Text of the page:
The NHS was born out of the government interventions one of Clement Attlee’s labour party manifestos for winning the general election in 1945. Even thought Winston Churchill had gained victory in World War II. The conservative government had made no promises for a National Health Service that would be available to all regardless of income. Clement Attlee promised a free health service to all form the cradle to the grave. The first government intervention came when, the days of a completely free national health service was a short lived idea the cost.

The cost was much higher than anticipated. The chancellor at the time was a Hugh Gaitskell; he was forced to introduce charges for glasses and false teeth. In 1951 health minister Aunerin Bevan resigned his post as a direct result of this action. In October 1951 seen the re-election of Winston Churchill’s conservative government. The chancellor R. A. Butler introduced prescription charges for people on an income. This was another direct result of government intervention in health care. “The cost of the NHS are increasing.

This poses a problem Fr all governments and some compromises have had to be taken; patients now have to pay for prescriptions and many older hospitals have been closed” (Butler. R. A. 1952) The government have in these cases intervened because the economic status of the NHS. As the years are going on the NHS is costing more than they initially hoped for. The government has now to intervene in this day and age it is understandable for the government to become involved at the beginning as it is teething problems, which any business has.

The government is having to intervene again as the NHS is now not only under funded but also understaffed, even thought the NHS is Britains largest employer. The government is taking steps to shortening the waiting list and has on occasions sent patients to France to receive medical treatment. The government is also recruiting nurses from countries like the Philippines and training them so they can be able to give the same standard of care as a British nurse.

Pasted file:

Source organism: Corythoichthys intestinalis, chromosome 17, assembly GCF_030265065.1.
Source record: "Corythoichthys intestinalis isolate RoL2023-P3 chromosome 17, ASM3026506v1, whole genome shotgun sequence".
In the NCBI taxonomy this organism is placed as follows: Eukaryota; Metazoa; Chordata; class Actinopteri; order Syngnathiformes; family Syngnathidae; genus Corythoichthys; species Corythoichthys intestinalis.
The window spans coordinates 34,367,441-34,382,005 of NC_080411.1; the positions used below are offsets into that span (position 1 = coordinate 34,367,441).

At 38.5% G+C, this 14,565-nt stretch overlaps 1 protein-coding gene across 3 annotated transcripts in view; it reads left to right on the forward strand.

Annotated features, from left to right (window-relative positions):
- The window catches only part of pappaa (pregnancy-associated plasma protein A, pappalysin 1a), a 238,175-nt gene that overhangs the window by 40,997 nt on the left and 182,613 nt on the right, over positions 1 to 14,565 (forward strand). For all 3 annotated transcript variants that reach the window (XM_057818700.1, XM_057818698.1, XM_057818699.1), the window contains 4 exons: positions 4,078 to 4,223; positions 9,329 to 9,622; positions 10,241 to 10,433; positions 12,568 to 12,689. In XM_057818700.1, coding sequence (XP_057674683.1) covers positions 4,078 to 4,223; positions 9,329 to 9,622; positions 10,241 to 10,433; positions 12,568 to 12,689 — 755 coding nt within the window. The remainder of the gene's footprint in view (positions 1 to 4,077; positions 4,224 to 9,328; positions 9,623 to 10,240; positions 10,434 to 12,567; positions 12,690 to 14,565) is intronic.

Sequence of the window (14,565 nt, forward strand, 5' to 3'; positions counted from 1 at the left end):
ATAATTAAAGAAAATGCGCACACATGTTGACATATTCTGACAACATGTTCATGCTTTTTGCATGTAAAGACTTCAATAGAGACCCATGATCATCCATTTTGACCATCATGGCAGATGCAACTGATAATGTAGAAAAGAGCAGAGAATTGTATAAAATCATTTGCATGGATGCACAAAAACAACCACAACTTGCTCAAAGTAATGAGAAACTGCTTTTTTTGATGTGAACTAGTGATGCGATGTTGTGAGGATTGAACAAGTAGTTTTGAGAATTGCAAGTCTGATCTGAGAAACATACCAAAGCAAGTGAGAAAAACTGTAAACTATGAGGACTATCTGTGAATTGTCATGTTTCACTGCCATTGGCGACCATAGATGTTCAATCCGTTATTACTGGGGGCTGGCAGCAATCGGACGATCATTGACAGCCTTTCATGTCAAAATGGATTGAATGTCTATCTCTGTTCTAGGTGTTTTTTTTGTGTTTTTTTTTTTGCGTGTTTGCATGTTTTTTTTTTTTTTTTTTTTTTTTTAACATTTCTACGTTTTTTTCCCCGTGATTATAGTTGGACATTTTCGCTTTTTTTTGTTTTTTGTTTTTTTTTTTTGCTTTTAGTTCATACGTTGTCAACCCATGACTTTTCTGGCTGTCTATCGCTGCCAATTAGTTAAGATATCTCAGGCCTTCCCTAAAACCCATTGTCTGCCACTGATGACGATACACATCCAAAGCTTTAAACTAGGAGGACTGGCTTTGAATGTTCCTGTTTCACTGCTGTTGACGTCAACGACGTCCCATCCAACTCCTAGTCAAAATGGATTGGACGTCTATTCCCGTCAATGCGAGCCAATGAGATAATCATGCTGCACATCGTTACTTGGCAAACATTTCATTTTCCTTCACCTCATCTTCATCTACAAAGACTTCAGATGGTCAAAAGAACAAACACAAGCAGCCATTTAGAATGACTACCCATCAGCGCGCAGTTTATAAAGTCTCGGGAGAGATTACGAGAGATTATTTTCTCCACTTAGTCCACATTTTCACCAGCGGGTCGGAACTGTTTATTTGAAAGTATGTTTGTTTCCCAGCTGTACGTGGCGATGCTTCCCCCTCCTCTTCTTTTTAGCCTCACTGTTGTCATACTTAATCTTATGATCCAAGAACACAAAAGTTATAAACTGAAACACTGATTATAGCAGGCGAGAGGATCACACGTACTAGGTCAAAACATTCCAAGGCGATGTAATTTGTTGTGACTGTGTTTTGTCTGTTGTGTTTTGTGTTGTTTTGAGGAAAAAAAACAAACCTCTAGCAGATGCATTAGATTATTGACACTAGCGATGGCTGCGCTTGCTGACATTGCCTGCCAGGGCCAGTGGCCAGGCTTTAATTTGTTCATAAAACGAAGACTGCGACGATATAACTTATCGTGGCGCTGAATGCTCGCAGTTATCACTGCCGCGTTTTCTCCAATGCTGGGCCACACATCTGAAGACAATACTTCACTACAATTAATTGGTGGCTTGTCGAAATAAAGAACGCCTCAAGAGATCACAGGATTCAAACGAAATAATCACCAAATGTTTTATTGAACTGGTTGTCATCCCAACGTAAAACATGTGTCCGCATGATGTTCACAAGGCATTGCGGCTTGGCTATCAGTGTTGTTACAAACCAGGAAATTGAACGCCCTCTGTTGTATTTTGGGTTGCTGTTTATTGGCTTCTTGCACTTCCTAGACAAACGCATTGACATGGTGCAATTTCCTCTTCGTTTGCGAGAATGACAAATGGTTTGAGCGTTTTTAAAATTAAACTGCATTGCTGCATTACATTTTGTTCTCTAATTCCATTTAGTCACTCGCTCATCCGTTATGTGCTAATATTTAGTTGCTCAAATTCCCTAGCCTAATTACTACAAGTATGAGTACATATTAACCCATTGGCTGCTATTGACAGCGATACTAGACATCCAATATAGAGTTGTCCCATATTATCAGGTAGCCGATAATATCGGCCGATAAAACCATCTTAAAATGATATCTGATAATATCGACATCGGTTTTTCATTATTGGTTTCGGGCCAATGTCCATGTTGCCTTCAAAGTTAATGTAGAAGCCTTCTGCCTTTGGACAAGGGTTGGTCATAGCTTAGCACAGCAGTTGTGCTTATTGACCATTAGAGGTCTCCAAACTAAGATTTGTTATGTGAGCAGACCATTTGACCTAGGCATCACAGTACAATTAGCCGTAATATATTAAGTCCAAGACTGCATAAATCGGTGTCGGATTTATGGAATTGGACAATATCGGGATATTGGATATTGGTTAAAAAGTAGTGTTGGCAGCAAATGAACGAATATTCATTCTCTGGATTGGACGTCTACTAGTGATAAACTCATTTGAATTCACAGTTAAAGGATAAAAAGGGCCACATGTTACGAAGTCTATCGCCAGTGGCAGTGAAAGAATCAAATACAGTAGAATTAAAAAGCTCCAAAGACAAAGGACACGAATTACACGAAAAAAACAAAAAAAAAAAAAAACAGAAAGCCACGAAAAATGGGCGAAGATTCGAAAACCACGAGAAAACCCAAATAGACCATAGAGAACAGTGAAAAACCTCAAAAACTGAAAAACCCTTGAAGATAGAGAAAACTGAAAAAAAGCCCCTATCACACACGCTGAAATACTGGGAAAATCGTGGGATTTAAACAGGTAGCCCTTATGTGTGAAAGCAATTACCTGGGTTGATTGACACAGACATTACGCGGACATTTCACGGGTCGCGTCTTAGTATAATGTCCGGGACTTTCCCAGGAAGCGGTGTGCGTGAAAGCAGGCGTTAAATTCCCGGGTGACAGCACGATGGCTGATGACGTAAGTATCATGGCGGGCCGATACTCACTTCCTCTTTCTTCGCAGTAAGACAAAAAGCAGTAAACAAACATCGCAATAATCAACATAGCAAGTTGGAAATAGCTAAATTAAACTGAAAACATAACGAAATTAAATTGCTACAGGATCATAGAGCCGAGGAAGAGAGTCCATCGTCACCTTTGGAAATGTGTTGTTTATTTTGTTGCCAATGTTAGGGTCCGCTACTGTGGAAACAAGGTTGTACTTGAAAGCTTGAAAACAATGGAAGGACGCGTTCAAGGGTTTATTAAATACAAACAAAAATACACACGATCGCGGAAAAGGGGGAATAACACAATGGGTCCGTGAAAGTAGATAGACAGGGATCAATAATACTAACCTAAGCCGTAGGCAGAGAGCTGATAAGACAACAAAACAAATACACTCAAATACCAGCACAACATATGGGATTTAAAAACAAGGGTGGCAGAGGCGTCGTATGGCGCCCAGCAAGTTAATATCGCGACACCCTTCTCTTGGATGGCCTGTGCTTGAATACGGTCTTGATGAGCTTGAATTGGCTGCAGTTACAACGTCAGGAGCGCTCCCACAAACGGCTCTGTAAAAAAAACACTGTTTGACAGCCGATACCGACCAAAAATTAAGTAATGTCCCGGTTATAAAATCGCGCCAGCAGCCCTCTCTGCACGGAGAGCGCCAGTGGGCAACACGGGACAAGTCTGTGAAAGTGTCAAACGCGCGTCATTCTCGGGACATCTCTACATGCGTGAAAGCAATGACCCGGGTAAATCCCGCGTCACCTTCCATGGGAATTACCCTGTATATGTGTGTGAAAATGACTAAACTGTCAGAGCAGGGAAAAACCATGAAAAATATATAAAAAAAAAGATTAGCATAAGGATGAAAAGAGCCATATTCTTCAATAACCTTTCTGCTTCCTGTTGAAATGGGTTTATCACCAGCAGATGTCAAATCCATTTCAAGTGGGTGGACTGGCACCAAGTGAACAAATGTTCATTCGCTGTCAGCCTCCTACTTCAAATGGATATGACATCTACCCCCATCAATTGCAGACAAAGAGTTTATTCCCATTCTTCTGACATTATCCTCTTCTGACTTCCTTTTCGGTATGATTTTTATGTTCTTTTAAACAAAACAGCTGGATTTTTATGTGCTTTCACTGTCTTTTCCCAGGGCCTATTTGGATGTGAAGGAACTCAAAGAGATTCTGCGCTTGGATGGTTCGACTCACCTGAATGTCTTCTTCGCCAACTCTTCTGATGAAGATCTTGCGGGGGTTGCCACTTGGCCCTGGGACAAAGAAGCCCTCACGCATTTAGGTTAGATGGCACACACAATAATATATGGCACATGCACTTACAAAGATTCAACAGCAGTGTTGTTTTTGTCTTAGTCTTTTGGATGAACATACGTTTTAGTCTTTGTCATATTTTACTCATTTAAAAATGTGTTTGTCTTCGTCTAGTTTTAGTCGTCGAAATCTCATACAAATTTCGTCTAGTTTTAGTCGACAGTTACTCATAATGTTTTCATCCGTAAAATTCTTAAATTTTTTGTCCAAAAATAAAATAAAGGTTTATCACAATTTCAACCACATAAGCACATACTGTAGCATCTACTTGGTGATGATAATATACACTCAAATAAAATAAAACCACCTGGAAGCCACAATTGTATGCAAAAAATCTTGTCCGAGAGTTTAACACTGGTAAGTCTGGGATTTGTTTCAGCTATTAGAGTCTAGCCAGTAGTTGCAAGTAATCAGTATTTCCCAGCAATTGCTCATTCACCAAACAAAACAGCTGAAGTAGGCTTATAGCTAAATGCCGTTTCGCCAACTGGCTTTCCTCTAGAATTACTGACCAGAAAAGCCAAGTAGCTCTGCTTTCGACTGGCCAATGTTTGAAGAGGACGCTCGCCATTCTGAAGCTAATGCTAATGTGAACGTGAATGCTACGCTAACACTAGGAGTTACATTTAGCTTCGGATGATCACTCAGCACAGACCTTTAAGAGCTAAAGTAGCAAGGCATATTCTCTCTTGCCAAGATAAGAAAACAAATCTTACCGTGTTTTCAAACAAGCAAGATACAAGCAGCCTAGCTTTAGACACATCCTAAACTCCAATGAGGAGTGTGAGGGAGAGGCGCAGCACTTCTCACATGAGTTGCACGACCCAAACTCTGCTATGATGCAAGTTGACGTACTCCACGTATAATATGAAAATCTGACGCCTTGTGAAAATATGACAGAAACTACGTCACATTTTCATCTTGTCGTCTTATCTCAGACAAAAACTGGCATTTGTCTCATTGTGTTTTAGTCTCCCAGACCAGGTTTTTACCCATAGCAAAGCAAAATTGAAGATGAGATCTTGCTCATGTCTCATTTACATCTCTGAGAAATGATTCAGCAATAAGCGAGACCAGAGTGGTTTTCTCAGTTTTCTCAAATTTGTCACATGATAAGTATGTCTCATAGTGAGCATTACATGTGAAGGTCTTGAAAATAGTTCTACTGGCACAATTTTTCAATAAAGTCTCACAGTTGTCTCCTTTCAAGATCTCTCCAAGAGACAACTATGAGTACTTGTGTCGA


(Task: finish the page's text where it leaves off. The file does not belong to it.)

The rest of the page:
There has been a rumour circulating that the government may introduce a scheme in which you may have to pay to gain access to your G. P, this maybe introduced to help fund the NHS. The government my also raise taxes to help with this and the general consensus around the UK has been in favour of this if the money went directly to the NHS and not in Gordon Browns pocket. The National Insurance stamp duty is rising in April 2003 to help the funds for the NHS

Our Prime Minister Tony Blair has pledged winning the past two general elections on reforming and giving the NHS better funding. He has won the past two elections based on these pledges. The NHS is improving but very slowly. Tony Blair is also willing to take a massive risk by pledging his role as Prime Minister and leader of the labour party if he has not reformed and improved the NHS he will willingly stand down as leader of this party but as Prime Minister. There are other reasons why governments intervene in health care.

To win elections seems to be the main reason and to gain good publicity. They also intervene to prevent more mistakes happening within certain health authorities that is under achieving in the national tables and if the public raise concern for the closure or integration of two or more local hospitals. The local government usually becomes involved in these situations and will raise issues before central government in the Houses of Parliament outlining the worries of the local people in his constituency